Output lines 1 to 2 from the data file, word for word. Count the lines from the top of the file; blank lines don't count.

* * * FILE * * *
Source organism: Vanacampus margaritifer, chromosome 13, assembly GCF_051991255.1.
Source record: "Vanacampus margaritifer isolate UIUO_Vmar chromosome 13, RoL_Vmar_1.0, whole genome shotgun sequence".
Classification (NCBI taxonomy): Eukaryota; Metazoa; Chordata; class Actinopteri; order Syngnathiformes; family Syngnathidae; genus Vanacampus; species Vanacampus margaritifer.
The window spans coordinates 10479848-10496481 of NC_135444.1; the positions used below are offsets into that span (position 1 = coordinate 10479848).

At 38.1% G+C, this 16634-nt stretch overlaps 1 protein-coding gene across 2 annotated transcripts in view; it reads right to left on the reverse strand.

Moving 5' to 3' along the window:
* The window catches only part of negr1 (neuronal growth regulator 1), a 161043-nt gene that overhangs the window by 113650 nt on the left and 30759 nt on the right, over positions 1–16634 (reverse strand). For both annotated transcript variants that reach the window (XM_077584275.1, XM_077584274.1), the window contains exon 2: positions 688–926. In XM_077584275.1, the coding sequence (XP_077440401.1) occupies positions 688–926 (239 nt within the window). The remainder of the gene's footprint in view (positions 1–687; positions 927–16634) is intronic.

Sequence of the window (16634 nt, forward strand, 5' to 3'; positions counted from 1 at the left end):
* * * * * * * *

Source organism: Vanacampus margaritifer, chromosome 13, assembly GCF_051991255.1.
Source record: "Vanacampus margaritifer isolate UIUO_Vmar chromosome 13, RoL_Vmar_1.0, whole genome shotgun sequence".